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Finding Hidden Value in Home/Road Splits

I have to give Brian Giles partial credit for this idea. Last week at our 1997 Cleveland Indians survivors meeting; Giles, Richie Sexson, Sean Casey and I were talking about park factors.

OK, that's not true, but Giles did kind of inspire my post for today.

Giles is the marquee hitter on the market this off-season, but one specific factor will keep him from getting major dollars: his down trending power numbers. My idea (one that is shared by many others, I'm sure) is that while Petco is a bad park for power hitters, especially lefties, it was far harsher on Giles. I won't go too far into this because I still might use it as a separate post.

We have universal park factors to tell us how much a stadium elevated run scoring. There are even park factors (in the Bill James handbook, but I'm not sure where else) broken down for left-handers and right-handers. That number gives us a nice overview, but it doesn't tell us the entire story.

Suppose we have two hitters both playing for team C. Hitter A has a road slugging percentage of .450 while hitter B has a road slugging percentage of .400. Logic suggests that hitter A should hit for a higher slugging percentage at home. But there could be something about team C's home park that makes it tougher for Hitter A. Let's say hitter A is a line drive gap hitter mostly to left field. Maybe park C has a big wall in left field that turns a lot of player A's hard hit line drives into singles. Let's say that hitter B, left-handed fly ball hitter, gets a lot of cheap home runs at home.

I'm pretty sure you all get where I am going with this. When I actually sat down and looked at the numbers it was so simple that I was upset for not realizing it sooner. At my blog I've been writing a lot about finding value. If your park is more tailored to certain types of hitters, you can extract more value based on what you pay them. If you can sign a guy with a .750 OPS, maybe he puts up an OPS of .800 because of hitting in your ball park. This doesn't make this player better or any different than he was before, but because he can exploit a certain part of the ball park into more hits or more power than the park factor suggests he should be able to, he does have extra value.

I hate to always bring up the Giants, but that's the team I'm interested in so I use them to illustrate my point. I compared the road/home Isolated Power (Iso) of every player who batted at least 100 times in Pac Bell while playing for the Giants. I used Iso rather than slugging percentage because I wanted to see how the park influenced pure power. I ran a regression for the numbers (which correlated pretty well at .635) and came up with this equation for expected home Iso. The equation is .94*Road Iso-.0005. Mind you this equation only works for Giants players from 2000-2005.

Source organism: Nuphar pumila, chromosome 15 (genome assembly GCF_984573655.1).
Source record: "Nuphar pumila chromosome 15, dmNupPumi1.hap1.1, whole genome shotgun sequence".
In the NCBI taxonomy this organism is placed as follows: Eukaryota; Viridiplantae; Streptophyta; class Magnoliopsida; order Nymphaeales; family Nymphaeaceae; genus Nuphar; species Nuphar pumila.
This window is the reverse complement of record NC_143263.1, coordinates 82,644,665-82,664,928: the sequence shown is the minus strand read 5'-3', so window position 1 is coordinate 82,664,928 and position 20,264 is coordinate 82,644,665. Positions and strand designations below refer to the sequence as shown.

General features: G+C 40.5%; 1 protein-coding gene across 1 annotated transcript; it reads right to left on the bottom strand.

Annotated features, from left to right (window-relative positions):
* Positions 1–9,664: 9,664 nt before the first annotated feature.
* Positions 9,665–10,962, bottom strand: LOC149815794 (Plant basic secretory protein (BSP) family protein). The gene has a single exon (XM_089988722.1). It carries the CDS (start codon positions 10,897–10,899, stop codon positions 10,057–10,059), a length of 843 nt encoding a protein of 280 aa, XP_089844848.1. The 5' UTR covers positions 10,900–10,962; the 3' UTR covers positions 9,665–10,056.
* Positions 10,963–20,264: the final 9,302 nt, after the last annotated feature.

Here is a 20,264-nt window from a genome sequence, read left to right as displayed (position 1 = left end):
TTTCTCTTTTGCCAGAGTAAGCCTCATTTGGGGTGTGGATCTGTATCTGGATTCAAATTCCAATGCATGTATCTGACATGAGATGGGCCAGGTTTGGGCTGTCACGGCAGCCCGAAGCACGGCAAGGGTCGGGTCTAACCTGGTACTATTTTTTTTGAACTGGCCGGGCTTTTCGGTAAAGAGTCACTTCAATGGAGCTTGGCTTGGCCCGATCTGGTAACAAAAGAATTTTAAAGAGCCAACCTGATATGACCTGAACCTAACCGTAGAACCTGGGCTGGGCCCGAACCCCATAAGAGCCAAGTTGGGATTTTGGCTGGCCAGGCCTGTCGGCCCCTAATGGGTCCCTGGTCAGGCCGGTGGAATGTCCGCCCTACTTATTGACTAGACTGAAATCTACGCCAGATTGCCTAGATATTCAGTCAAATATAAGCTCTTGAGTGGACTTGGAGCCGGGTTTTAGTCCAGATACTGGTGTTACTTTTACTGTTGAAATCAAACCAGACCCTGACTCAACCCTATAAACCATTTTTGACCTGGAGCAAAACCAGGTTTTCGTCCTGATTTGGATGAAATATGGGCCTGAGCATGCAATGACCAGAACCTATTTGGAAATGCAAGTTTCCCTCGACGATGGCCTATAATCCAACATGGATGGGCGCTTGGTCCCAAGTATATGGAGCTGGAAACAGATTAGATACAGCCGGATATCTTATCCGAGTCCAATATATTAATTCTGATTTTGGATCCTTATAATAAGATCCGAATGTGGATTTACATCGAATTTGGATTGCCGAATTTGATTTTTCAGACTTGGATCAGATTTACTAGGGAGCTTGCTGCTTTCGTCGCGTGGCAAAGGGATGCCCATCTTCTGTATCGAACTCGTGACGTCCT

Here are the top 10 overachievers.

Here are the bottom 10 underachievers.

My next idea was to decide what types of hitters would hit for more power at Pac Bell. I decided I had a choice between separating the players into groups based on what types of hitters they are (LH, RH, good strike zone judgement, etc.) or trying to correlate something with Home Iso/xhome Iso number.

The first idea would've taken too long plus there can be a lot of human error in a survey study like that. I would essentially have to rate players on a scale to fit them into categories.

Well, the second option didn't work out either. I compared players to line drive percentage, fly ball percentage, line drives broken down by what part of the field they were hit to, ditto for fly balls. I separated the hitters into groups based on their handedness, but nothing correlated at a significant level.

Why couldn't I find anything significant? Maybe because the sample sizes needed to be bigger.

Maybe I should've broken it down by season instead of looking at the numbers collectively. All are valid ideas, but I don't have the time to try to research them. So what type of hitters should hit for better power?

19 players out performed their expected home Iso, only 4 of them were lefties.

23 players underperformed their expected home Iso, 10 of them were lefties. So given the choice between a lefty and a righty with similar numbers, the right-hander might be your better bet.

Also of note; more flyballs to left field and more line drives to right field both resulted in a decrease in power. The reasons for this probably have to do with shortcomings in the data.

Obviously this exercise could be done with any team. Off the top of my head Fenway, Petco and US Cellular field peak my interest. It's useful, especially if your team is looking for hidden value.